The proposed regulation makes claim settlement more transparent and it defines deadlines to ensure companies proactively settle claims sooner. The draft also ensures that steps taken to prevent mis-selling is decided at the highest level — board of a company. Some of the key highlights include: 

Reduction in claim settlement deadlines: The regulator wants to bring down payment of claims to within 15 days from the current 30 for life in cases where the company does need to investigate the claims. The deadline would start once the policyholder, family members, or nominee submits all the required documents and there’s no dispute. In case of dispute or if a claim requires further investigation, it would now need to be completed within 90 days. Irdai now wants complete settlement within 270 days from the date of claim intimation. “Usually, insurers investigate claims if they arise within two years of policy purchase. There are also areas insurers have identified from where higher number of fraudulent claims have been made in the past,” says CL Bhardwaj, chief compliance officer and chief risk officer, Bharti AXA Life Now, all these things have to be time bound. 

Also, in cases in which a claim is due for payment but it cannot be made due to any reasons, the life insurer shall pay interest at a rate, which is two per cent above the bank rate. The same goes for health claims.

Another good news is that the policyholder can demand surveyor’s report in case of general companies base their claim settlement on a surveyor’s report, and the law does not mandate the insurer to share it with the policyholder. The demand for report, therefore, was rejected until now. “Surveyors would need to send photographs within 24 hours, interim report within 15 days and final report within 30 days,” says Sasikumar Adidamu, chief technical officer, Bajaj Allianz General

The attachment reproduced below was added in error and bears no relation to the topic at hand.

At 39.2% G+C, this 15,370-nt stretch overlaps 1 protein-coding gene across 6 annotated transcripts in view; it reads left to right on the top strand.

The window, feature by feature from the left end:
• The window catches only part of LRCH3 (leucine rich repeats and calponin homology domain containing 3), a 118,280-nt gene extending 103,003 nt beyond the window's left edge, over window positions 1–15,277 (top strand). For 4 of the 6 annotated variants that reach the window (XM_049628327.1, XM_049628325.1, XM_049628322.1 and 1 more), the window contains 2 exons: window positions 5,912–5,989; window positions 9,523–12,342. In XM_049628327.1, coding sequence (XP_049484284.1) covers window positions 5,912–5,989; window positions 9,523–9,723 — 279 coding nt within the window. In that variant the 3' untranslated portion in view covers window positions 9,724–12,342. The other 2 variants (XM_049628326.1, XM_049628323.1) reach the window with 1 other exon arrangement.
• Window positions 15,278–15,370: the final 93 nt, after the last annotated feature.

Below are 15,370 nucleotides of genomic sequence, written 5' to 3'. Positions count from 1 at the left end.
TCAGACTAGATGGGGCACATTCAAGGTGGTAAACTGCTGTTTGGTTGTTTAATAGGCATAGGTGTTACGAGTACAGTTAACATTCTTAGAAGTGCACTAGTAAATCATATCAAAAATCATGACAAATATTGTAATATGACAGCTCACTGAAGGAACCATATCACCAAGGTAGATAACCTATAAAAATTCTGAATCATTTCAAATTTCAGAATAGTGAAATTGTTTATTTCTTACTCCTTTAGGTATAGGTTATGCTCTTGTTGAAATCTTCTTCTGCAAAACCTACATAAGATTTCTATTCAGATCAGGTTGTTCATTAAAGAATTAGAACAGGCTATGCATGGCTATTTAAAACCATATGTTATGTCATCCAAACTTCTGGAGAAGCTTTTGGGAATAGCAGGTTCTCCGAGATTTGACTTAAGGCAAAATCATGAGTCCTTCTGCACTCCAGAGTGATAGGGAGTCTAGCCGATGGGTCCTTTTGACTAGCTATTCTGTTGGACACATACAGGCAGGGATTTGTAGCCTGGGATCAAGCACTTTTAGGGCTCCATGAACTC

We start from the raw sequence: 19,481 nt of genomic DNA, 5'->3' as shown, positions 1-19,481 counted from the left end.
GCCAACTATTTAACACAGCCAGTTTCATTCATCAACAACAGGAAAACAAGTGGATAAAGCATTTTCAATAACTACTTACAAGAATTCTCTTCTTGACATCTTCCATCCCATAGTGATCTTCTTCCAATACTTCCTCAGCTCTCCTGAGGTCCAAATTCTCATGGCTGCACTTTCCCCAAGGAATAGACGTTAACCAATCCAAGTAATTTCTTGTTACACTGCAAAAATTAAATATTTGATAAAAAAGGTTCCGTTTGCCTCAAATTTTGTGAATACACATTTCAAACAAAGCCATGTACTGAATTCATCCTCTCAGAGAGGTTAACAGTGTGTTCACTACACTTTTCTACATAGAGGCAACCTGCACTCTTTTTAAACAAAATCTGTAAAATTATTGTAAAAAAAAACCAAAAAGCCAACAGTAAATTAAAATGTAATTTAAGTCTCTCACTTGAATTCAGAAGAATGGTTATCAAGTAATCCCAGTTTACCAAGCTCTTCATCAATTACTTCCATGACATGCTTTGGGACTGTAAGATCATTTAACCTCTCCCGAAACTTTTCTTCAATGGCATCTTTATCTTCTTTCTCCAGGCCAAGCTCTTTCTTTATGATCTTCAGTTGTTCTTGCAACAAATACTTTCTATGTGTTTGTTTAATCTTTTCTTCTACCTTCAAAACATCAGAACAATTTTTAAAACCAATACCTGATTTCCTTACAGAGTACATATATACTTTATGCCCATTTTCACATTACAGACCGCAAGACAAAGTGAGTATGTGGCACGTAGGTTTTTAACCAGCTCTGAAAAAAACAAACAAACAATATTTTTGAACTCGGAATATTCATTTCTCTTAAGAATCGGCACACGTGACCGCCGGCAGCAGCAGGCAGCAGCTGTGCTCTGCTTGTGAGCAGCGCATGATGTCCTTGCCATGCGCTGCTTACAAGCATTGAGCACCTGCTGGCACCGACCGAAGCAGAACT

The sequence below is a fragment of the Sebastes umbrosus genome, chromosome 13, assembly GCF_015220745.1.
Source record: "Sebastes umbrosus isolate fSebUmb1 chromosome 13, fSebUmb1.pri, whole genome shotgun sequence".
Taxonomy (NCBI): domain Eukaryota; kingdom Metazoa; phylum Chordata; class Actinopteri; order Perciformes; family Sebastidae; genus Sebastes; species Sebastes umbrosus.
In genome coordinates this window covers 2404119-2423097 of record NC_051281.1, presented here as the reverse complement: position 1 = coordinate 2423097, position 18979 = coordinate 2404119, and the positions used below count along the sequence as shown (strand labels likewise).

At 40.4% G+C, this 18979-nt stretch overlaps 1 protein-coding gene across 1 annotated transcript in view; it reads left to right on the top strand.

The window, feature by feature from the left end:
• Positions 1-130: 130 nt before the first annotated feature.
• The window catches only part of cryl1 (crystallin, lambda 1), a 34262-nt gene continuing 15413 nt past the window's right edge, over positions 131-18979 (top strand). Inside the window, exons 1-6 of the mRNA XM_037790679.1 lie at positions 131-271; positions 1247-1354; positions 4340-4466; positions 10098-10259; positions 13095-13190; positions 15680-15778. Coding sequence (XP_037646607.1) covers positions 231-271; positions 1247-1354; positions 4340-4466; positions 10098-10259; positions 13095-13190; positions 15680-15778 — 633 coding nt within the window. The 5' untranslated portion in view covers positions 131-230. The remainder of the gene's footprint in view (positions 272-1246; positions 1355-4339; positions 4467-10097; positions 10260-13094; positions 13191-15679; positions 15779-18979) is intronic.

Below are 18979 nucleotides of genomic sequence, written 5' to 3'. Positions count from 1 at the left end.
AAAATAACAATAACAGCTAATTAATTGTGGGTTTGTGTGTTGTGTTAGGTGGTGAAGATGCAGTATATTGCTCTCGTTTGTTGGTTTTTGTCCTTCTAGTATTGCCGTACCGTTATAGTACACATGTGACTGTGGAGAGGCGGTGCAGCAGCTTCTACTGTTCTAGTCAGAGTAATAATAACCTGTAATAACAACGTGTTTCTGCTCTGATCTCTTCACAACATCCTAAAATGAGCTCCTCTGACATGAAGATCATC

Consumer protection at Board level: If new rules are implemented, every insurer need to have a Board-approved policy that covers steps taken to enhance awareness among policyholders of their rights and responsibilities; details of how policyholder can do to get faster resolution of their complaints and also steps taken to prevent mis-selling.

graph
Simplifying products: The regulations propose that life companies should start providing their customers a key-feature documents, which should explain important features of the policy in simple language. It should also highlight that the policy can be returned within the free-look period of 15 days, if the terms and conditions are not the same as discussed by the agent or seller. “The starting point needs to be the language itself. Policy documents, today are full of legalese and in order reduce the number of pages, the fonts are compressed. It is very difficult to read or understand,” says J Hari Narayan, former chairman, Irdai.

Not adequate protection: There’s extensive information that insurers would need to mention in the policy document, as per the draft. But experts say that the regulator should have made more efforts to demystify complex products such as traditional and unit-linked plans. “Life companies are embroiled in consumer complaints time and again, with policyholder claiming that the proposals forms were not filled by them. The regulations should have addressed this issue in black and white,” says D Varadarajan, a Delhi-based Supreme Court advocate, who has been on the panel of several Irdai’s committees.

Varadarajan says that at times public sector insurers insist that policyholders should obtain surveyor’s report by applying under the Right to Information Act, ignoring the extant regulations that they are duty bound to supply it when on policyholders’ request. The regulator needs to take care of this. Also on the mis-selling front, the regulator needs to do more to curb mis-selling by brokers and online portals and also make products more transparent, say experts.

image
Business Standard
177 22